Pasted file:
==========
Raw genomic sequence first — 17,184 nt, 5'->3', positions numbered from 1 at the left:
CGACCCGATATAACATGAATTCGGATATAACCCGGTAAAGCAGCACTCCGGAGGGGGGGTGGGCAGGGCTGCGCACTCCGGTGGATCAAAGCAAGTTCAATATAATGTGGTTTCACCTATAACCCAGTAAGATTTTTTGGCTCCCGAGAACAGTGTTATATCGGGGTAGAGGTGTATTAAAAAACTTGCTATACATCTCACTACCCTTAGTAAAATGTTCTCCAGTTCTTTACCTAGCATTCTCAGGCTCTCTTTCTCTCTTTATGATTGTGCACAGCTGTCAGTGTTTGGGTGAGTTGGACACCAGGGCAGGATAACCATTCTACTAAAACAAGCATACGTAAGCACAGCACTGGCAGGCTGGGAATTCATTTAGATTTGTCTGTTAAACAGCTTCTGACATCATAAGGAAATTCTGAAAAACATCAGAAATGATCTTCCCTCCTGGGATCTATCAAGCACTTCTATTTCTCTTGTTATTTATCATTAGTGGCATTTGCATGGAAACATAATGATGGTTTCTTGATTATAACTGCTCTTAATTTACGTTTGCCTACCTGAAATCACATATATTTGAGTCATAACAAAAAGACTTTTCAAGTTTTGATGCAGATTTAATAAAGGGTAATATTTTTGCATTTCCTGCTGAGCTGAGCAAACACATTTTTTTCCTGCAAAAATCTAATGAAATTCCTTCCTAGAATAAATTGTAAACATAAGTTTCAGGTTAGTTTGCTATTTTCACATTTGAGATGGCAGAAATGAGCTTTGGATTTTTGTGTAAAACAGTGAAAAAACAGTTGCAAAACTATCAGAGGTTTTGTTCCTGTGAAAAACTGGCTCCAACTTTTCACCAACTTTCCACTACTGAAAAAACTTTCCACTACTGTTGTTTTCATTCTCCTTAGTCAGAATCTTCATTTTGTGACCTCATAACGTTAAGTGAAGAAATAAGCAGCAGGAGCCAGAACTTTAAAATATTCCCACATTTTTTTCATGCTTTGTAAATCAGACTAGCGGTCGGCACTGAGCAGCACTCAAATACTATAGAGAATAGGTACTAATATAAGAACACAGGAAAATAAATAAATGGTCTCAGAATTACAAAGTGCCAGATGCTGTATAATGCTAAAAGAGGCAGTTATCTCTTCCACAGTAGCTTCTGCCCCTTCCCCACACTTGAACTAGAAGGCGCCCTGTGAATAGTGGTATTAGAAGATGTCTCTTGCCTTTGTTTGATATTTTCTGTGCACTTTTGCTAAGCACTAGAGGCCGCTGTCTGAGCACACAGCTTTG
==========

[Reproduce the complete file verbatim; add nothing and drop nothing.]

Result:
Raw genomic sequence first — 17,184 nt, 5'->3', positions numbered from 1 at the left:
CGACCCGATATAACATGAATTCGGATATAACCCGGTAAAGCAGCACTCCGGAGGGGGGGTGGGCAGGGCTGCGCACTCCGGTGGATCAAAGCAAGTTCAATATAATGTGGTTTCACCTATAACCCAGTAAGATTTTTTGGCTCCCGAGAACAGTGTTATATCGGGGTAGAGGTGTATTAAAAAACTTGCTATACATCTCACTACCCTTAGTAAAATGTTCTCCAGTTCTTTACCTAGCATTCTCAGGCTCTCTTTCTCTCTTTATGATTGTGCACAGCTGTCAGTGTTTGGGTGAGTTGGACACCAGGGCAGGATAACCATTCTACTAAAACAAGCATACGTAAGCACAGCACTGGCAGGCTGGGAATTCATTTAGATTTGTCTGTTAAACAGCTTCTGACATCATAAGGAAATTCTGAAAAACATCAGAAATGATCTTCCCTCCTGGGATCTATCAAGCACTTCTATTTCTCTTGTTATTTATCATTAGTGGCATTTGCATGGAAACATAATGATGGTTTCTTGATTATAACTGCTCTTAATTTACGTTTGCCTACCTGAAATCACATATATTTGAGTCATAACAAAAAGACTTTTCAAGTTTTGATGCAGATTTAATAAAGGGTAATATTTTTGCATTTCCTGCTGAGCTGAGCAAACACATTTTTTTCCTGCAAAAATCTAATGAAATTCCTTCCTAGAATAAATTGTAAACATAAGTTTCAGGTTAGTTTGCTATTTTCACATTTGAGATGGCAGAAATGAGCTTTGGATTTTTGTGTAAAACAGTGAAAAAACAGTTGCAAAACTATCAGAGGTTTTGTTCCTGTGAAAAACTGGCTCCAACTTTTCACCAACTTTCCACTACTGAAAAAACTTTCCACTACTGTTGTTTTCATTCTCCTTAGTCAGAATCTTCATTTTGTGACCTCATAACGTTAAGTGAAGAAATAAGCAGCAGGAGCCAGAACTTTAAAATATTCCCACATTTTTTTCATGCTTTGTAAATCAGACTAGCGGTCGGCACTGAGCAGCACTCAAATACTATAGAGAATAGGTACTAATATAAGAACACAGGAAAATAAATAAATGGTCTCAGAATTACAAAGTGCCAGATGCTGTATAATGCTAAAAGAGGCAGTTATCTCTTCCACAGTAGCTTCTGCCCCTTCCCCACACTTGAACTAGAAGGCGCCCTGTGAATAGTGGTATTAGAAGATGTCTCTTGCCTTTGTTTGATATTTTCTGTGCACTTTTGCTAAGCACTAGAGGCCGCTGTCTGAGCACACAGCTTTG